The Stura Valley of Demonte is one of the Occitan Valleys of Piedmont officially recognized as a minority linguistic community by Law 482 of 1999 ““Rules on the protection of historical linguistic minorities”. Occitan is a Gaul-Romance language present, as well as in some valleys of Piedmont, southern France and the Spanish Val d’Aran.
Occitan is widespread throughout the valley and has strong roots among the local population despite some causes that have reduced its presence during the late half of the last century. Firstly, the Stura Valley, like other Piedmont valleys, has experienced a strong depopulation since the second World Conflict which has, as a result, caused a greater dispersion of its speakers whilst simultaneously decreasing their numbers. Secondly, family transmission has very often failed, causing a decrease in younger speakers. Today, in fact, Occitan turns out to be a language mostly spoken by the elderly, despite also knowing a good diffusion among subsequent generations, those born at the turn of the seventies and eighties. However, the level of young people able to speak Occitan is still quite high, although it has declined in recent years.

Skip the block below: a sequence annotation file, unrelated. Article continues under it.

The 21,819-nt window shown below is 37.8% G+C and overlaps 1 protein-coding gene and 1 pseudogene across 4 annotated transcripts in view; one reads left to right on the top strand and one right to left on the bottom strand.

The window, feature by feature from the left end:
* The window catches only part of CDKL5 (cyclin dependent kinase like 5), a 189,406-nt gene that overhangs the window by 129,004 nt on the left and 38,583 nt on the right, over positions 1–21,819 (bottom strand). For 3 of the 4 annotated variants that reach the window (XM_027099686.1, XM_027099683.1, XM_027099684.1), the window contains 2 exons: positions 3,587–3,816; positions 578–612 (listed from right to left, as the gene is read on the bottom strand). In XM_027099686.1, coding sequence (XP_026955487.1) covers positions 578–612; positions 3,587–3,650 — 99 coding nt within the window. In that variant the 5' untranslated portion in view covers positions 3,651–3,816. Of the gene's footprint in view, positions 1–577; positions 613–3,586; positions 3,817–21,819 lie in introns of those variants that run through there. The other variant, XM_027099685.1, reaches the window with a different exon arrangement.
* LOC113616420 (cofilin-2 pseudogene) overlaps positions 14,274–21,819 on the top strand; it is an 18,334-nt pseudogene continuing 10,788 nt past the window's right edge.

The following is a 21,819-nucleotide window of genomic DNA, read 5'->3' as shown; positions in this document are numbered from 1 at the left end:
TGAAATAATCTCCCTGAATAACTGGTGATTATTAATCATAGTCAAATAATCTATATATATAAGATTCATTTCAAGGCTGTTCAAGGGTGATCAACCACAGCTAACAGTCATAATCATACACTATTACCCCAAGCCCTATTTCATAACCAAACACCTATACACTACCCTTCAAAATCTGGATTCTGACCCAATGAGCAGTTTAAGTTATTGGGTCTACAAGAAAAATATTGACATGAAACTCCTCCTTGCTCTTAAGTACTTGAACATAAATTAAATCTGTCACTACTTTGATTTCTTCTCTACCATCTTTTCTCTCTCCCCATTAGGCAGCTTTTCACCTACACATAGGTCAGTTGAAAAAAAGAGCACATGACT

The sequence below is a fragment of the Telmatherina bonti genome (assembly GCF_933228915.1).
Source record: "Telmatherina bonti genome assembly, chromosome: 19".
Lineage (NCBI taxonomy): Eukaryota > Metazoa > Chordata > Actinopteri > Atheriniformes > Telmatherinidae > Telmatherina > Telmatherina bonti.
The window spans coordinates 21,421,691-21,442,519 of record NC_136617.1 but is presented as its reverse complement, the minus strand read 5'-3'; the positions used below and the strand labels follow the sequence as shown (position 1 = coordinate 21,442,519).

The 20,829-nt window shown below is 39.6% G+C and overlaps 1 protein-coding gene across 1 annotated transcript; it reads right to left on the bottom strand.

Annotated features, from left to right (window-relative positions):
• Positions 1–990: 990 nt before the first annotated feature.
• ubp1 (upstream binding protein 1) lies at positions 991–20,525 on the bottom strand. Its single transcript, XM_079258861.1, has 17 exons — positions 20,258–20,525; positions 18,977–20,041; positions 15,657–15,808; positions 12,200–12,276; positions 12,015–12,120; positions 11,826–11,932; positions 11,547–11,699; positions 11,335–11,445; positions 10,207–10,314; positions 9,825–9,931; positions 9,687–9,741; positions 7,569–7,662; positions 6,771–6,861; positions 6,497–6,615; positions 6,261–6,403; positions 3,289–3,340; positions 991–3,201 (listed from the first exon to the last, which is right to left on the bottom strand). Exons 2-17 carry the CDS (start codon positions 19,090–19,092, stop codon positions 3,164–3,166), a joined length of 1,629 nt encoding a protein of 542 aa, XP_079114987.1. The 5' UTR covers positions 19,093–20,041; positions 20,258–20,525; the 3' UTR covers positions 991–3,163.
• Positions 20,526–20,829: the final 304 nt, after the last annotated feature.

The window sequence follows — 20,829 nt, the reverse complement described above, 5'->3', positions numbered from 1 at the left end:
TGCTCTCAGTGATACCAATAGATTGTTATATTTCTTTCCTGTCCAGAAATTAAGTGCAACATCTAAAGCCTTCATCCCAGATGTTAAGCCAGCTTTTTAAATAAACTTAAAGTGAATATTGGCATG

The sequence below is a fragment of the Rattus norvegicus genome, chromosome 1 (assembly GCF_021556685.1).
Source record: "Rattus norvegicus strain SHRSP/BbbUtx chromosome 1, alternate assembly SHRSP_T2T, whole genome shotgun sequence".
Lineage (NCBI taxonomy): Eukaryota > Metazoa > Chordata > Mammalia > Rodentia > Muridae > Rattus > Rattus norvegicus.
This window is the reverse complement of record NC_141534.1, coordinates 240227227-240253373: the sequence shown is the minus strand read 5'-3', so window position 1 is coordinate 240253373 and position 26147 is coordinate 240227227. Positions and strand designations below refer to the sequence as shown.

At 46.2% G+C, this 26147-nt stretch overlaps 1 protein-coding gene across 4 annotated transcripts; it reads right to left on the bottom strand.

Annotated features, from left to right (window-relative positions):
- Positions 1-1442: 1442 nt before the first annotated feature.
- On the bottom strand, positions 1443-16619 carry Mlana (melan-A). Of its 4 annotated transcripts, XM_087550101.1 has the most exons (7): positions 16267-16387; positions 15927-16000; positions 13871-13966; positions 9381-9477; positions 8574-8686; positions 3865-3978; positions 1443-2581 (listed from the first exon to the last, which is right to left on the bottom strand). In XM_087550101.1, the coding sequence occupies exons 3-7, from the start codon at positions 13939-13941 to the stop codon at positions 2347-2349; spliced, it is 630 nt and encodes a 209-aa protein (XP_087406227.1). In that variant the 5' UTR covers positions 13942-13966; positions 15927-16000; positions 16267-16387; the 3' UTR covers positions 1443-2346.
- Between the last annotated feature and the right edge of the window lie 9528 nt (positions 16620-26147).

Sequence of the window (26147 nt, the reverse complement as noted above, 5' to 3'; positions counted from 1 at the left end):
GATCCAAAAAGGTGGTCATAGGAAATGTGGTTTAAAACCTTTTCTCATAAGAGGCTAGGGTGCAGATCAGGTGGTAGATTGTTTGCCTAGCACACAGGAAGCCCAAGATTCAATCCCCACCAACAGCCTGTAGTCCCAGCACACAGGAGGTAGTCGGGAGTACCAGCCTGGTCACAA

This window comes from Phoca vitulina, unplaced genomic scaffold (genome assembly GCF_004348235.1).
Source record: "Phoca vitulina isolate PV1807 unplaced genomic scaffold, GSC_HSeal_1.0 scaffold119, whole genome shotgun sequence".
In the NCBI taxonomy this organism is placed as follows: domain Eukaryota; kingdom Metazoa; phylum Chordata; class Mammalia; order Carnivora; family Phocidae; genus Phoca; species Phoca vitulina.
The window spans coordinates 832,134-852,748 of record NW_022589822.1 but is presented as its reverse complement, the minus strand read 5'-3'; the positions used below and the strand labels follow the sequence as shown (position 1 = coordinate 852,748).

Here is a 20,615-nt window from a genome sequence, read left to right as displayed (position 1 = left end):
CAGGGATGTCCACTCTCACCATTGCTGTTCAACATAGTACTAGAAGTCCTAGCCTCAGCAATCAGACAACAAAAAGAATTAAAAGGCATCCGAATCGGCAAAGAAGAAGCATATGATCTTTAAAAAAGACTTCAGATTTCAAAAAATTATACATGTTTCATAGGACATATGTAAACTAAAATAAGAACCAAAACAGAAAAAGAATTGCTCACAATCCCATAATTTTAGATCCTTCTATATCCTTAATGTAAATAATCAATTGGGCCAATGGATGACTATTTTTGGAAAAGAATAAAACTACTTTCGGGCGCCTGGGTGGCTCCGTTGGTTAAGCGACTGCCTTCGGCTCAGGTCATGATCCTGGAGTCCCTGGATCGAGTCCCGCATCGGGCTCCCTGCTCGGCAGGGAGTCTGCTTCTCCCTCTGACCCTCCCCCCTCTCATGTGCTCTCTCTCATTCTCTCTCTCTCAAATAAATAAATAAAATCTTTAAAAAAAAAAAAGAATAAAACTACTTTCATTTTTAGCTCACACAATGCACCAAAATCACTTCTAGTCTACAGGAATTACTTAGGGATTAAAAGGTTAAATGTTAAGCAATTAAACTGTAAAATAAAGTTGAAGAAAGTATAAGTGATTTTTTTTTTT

Over the centuries, the “piemontese”, widespread in the surrounding plain, has gradually climbed the valley contaminating the local varieties of Occitan and today this makes it very difficult to precisely establish the distinction between hamlets where Occitan is spoken and those where a form of “Occitanized piemontese” is spoken. The various research carried out over the years has led to the general consideration of a border between these two “parlari” located between the district of Roccasparvera and Gaiola (Ravera: 2019). The latter, together with the district of Moiola and that of Valloriate – although linguistically much more conservative than the other two, probably due to its geographical position – would represent the so-called Occitan of the lower valley, still strongly influenced by “piemontese”. As for the district of Rittana, on the other hand, also located in a side valley and composed of several hamlets, the language is certainly “Piemontese” with strong Occitan influences in the concentric and in the hamlets positioned lower, while maintaining Occitan characters in those positioned higher, although obviously, characterized by strong “piemontese” influences given by the proximity to the surrounding plain.